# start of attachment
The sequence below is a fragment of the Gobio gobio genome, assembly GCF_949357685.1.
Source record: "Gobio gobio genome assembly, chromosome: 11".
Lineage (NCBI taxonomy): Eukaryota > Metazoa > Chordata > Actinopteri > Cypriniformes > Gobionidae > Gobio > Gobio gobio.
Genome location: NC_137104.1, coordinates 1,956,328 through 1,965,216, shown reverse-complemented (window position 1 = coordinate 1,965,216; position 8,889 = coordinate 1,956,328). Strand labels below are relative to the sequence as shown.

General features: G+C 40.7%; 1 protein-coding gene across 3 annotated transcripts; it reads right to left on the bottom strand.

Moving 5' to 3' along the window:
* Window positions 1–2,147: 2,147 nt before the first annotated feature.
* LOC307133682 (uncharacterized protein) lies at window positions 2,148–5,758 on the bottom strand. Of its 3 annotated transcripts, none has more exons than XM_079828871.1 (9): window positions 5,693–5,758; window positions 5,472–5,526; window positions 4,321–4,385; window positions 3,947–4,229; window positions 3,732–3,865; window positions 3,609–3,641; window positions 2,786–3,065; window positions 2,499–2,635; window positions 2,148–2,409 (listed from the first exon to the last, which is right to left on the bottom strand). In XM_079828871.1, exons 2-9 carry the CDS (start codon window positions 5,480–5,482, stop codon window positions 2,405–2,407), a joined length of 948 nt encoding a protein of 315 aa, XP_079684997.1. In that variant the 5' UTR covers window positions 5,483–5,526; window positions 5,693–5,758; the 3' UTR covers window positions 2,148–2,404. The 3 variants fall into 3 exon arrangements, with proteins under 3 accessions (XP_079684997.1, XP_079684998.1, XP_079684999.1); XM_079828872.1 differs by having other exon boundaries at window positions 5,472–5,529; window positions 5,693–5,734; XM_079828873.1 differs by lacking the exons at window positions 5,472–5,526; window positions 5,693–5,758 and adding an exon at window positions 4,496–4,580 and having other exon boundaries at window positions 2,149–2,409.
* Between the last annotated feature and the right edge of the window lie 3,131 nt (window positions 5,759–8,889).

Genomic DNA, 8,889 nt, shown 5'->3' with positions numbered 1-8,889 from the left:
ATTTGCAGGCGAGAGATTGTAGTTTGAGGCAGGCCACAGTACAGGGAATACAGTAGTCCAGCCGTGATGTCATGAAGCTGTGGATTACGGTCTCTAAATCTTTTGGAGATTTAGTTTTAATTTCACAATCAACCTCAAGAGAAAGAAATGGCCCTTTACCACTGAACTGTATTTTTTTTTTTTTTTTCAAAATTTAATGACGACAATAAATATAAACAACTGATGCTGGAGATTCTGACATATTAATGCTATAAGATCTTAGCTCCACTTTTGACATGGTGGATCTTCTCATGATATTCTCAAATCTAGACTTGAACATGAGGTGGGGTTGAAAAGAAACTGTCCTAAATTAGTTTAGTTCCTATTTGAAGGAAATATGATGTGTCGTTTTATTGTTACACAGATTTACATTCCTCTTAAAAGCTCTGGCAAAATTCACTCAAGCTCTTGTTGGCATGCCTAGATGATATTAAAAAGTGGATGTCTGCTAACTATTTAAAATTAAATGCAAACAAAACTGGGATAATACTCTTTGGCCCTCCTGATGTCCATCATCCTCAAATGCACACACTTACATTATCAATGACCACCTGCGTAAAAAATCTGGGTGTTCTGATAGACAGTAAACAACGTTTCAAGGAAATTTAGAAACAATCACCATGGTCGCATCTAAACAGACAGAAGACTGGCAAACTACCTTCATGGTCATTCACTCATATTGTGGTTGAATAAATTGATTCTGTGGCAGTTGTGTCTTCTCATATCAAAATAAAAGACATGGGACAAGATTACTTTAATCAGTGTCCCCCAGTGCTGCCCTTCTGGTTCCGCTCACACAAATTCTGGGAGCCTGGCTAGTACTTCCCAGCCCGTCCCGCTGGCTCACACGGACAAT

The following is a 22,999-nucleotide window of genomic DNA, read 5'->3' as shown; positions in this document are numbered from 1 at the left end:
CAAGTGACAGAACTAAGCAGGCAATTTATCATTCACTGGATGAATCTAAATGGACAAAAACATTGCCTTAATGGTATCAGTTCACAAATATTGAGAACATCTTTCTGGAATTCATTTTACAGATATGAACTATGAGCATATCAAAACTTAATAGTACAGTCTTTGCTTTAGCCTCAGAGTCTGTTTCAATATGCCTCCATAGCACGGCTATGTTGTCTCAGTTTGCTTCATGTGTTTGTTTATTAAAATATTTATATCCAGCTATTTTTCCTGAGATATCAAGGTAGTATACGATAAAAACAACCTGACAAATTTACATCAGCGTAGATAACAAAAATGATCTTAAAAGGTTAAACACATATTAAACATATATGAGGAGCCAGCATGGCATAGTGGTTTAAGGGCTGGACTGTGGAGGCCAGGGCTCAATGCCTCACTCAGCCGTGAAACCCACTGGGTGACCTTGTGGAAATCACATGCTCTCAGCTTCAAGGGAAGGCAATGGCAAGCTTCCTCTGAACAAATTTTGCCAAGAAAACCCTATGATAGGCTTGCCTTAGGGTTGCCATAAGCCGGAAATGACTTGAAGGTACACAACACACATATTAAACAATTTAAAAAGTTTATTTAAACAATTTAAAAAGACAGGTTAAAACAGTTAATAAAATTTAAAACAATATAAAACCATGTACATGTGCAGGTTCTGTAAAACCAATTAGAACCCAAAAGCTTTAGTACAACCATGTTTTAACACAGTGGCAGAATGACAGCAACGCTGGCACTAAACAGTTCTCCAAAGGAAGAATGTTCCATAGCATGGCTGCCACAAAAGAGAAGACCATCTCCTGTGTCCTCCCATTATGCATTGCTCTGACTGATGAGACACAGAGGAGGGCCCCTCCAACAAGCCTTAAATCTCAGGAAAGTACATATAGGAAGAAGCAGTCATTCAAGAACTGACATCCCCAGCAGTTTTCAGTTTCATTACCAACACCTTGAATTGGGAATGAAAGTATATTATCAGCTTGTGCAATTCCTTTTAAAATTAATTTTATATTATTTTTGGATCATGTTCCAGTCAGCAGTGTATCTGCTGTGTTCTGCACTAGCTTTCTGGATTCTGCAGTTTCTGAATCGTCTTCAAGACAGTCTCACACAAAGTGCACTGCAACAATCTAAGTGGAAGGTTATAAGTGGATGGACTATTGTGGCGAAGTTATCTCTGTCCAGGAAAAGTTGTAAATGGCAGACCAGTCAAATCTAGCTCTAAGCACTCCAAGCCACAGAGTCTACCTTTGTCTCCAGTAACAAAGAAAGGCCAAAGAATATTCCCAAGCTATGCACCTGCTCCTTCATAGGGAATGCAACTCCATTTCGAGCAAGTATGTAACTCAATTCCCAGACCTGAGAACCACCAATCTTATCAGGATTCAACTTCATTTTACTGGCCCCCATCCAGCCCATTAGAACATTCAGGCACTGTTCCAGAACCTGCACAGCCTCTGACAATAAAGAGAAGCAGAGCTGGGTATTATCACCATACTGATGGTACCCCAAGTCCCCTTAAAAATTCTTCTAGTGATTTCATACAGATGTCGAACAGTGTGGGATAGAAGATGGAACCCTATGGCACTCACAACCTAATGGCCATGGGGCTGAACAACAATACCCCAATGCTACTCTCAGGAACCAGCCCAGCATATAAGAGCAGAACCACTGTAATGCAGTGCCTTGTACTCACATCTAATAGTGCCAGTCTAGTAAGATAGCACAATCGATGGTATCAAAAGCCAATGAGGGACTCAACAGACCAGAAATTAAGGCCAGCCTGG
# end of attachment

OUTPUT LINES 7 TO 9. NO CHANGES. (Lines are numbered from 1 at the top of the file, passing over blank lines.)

* Window positions 1–2,147: 2,147 nt before the first annotated feature.
* LOC307133682 (uncharacterized protein) lies at window positions 2,148–5,758 on the bottom strand. Of its 3 annotated transcripts, none has more exons than XM_079828871.1 (9): window positions 5,693–5,758; window positions 5,472–5,526; window positions 4,321–4,385; window positions 3,947–4,229; window positions 3,732–3,865; window positions 3,609–3,641; window positions 2,786–3,065; window positions 2,499–2,635; window positions 2,148–2,409 (listed from the first exon to the last, which is right to left on the bottom strand). In XM_079828871.1, exons 2-9 carry the CDS (start codon window positions 5,480–5,482, stop codon window positions 2,405–2,407), a joined length of 948 nt encoding a protein of 315 aa, XP_079684997.1. In that variant the 5' UTR covers window positions 5,483–5,526; window positions 5,693–5,758; the 3' UTR covers window positions 2,148–2,404. The 3 variants fall into 3 exon arrangements, with proteins under 3 accessions (XP_079684997.1, XP_079684998.1, XP_079684999.1); XM_079828872.1 differs by having other exon boundaries at window positions 5,472–5,529; window positions 5,693–5,734; XM_079828873.1 differs by lacking the exons at window positions 5,472–5,526; window positions 5,693–5,758 and adding an exon at window positions 4,496–4,580 and having other exon boundaries at window positions 2,149–2,409.
* Between the last annotated feature and the right edge of the window lie 3,131 nt (window positions 5,759–8,889).